When is it?
World Diabetes Awareness Day runs every year on the 14th of November.
What is it all about?
Diabetes is a chronic condition in which the amount of glucose i.e. the blood sugar level in your body is too high. This can manifest itself in two different ways:
- Type 1 diabetes occurs when there is no insulin produced in your body. Insulin is the key to unlocking the door to your body’s cells. When the doors remain closed, the glucose can’t move into the cells to provide your body with energy.
- Type 2 diabetes occurs when there is either not enough insulin or your body doesn’t react correctly to the insulin produced.
Diabetes affects 3.2 million people in the UK with an additional (estimated) 630,000 people suffering from the condition without knowing it. It is expected by 2025 this number will rise to 5 million people, that’s over 400 people every day!
What’s the aim of World Diabetes Awareness Day?
The aim of the month is for you to take control of the condition. The only way to do this is by raising awareness of how diabetes can have a tremendous impact on your health and to highlight the increased risks of a wide range of complications that are part of the disease.
One of the complications is diabetic retinopathy. Retinopathy is damage to the retina at the back of the eye, which can eventually result into blindness. Did you know that every year an estimated 4,200 people in England are blind due to diabetes? Nearly all those with Type 1 suffer from retinopathy and nearly two thirds of those with Type 2 suffer from this complication to some extent. So how does diabetes affect your eye health exactly?
The link between Diabetes and Diabetic Retinopathy in a nutshell
The eye should be seen as an interconnected pair of layers that need to work together in order to function properly. Just like the rest of your body, it is dependent on blood supply. When your blood contains too much glucose it becomes thicker, causing blood vessels to become hardened, narrowed or blocked. As a result, these vessels can’t produce enough oxygen and deliver essential nutrients to the eye tissues. This is problematic as the macula, which is the most used area of the retina, cannot do its job in enabling you to see fine details and provide a clear central vision. Your vision can become blurred and gradually fill up with black spots. When left untreated, it can eventually lead to blindness.
What are the risk factors of diabetes that increase your risk of developing Diabetic Retinopathy?
The only real risk factor of Type 1 diabetes is heredity. If both of your parents have diabetes, you have a chance of up to 30% to get it as well.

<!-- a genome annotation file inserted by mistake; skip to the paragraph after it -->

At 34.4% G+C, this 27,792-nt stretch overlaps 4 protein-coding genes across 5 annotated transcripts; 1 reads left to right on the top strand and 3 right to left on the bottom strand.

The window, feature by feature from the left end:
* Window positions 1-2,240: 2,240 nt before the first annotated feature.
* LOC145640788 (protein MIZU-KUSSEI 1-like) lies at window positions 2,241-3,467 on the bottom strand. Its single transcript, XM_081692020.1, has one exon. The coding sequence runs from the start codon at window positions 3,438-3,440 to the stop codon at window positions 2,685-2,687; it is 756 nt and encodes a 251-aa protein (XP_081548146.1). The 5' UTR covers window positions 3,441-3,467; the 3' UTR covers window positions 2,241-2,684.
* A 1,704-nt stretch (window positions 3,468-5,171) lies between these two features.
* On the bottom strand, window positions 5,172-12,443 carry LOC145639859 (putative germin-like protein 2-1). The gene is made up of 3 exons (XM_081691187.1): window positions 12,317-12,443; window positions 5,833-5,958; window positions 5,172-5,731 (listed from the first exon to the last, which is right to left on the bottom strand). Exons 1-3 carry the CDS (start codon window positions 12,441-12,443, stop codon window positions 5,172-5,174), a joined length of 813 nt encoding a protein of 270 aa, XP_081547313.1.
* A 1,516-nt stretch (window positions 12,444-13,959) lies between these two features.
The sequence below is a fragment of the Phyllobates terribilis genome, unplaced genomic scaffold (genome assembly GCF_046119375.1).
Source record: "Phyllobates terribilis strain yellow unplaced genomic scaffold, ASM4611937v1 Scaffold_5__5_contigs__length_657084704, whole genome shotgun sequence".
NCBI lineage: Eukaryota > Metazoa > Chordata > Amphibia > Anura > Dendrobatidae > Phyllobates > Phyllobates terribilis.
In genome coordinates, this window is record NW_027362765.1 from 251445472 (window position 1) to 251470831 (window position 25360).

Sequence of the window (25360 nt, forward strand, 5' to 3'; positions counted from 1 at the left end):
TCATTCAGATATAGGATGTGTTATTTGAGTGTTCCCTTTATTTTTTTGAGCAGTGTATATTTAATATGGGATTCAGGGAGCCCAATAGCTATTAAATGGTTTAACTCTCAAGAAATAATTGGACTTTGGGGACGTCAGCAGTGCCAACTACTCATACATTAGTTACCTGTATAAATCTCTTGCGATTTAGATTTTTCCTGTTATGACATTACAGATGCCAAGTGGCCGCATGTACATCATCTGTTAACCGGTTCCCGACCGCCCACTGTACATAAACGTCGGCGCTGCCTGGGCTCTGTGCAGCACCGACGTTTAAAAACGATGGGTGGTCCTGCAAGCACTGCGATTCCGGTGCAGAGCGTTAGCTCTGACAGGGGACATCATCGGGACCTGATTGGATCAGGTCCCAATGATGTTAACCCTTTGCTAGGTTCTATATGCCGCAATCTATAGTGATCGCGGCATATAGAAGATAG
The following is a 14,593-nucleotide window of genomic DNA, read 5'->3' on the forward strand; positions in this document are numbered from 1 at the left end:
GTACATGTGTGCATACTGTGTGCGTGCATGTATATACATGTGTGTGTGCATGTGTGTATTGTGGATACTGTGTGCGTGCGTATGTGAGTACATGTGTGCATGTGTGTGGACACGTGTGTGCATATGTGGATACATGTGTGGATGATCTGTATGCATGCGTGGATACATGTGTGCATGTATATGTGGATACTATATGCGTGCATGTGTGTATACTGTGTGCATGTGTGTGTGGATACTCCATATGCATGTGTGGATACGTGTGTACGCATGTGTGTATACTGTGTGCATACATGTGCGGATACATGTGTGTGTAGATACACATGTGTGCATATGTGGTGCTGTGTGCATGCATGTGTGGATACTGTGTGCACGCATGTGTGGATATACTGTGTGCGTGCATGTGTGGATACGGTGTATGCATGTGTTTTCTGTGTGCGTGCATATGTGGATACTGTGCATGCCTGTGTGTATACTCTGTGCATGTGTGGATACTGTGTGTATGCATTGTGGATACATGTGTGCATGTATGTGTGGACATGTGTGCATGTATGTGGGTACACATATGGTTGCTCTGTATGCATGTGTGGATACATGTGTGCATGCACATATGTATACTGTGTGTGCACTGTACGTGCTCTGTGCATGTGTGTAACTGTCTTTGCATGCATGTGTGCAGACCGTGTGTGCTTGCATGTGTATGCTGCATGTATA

As for Type 2, you’re more susceptible to suffering from diabetes if you’re overweight, over 40, have suffered with high blood pressure, heart attacks or strokes and it is more prominent ethnic backgrounds such as South-Asian, Chinese, Black African or African-Caribbean.
How to look after your health whilst suffering with Diabetes and Diabetic Retinopathy?
You may not be able to prevent yourself from getting Type 1 diabetes, but you can control the way you manage it on a daily basis. Along with this you can eliminate the risk factors of developing Type 2 diabetes and Diabetic Retinopathy. How? By making simple changes to your lifestyle choices!
- Check and monitor the levels of glucose and fat you include in your diet. This way you can keep blood glucose, blood pressure and fats within a specific target range and maintain a healthy weight
- Stop smoking and take up more regular physical activity
- Attend annual eye check-ups
What Tower Health products are available in helping to treat Diabetic Retinopathy?
Tower Health offers two natural dietary supplements with essential ingredients that can provide support in maintaining proper eye vision.
- Retixoft is a brand new product to the UK market that counteracts macular degeneration with Alpha Lipoic Acid as a key ingredient. This dilates the blood vessels and increases the blood flow in the tissues. Supported by Vitamin B1 and Rutoside, it serves as an anti-oxidant and reduces the amount of glucose. In this way, the damaged cells of your eye are provided with essential nutrients that help to restore clearer vision.
- Vitroft mainly helps to prevent the annoyingly tiny spots, also called eye floaters, from wandering around in your vision. It contains L-lysine which prevents the collagen fibres from sticking together and subsequently ‘breaking off’ to become floaters.
If symptoms persist please do seek medical advice from your GP.
Find out more about World Diabetes Day at the International Diabetes Federation.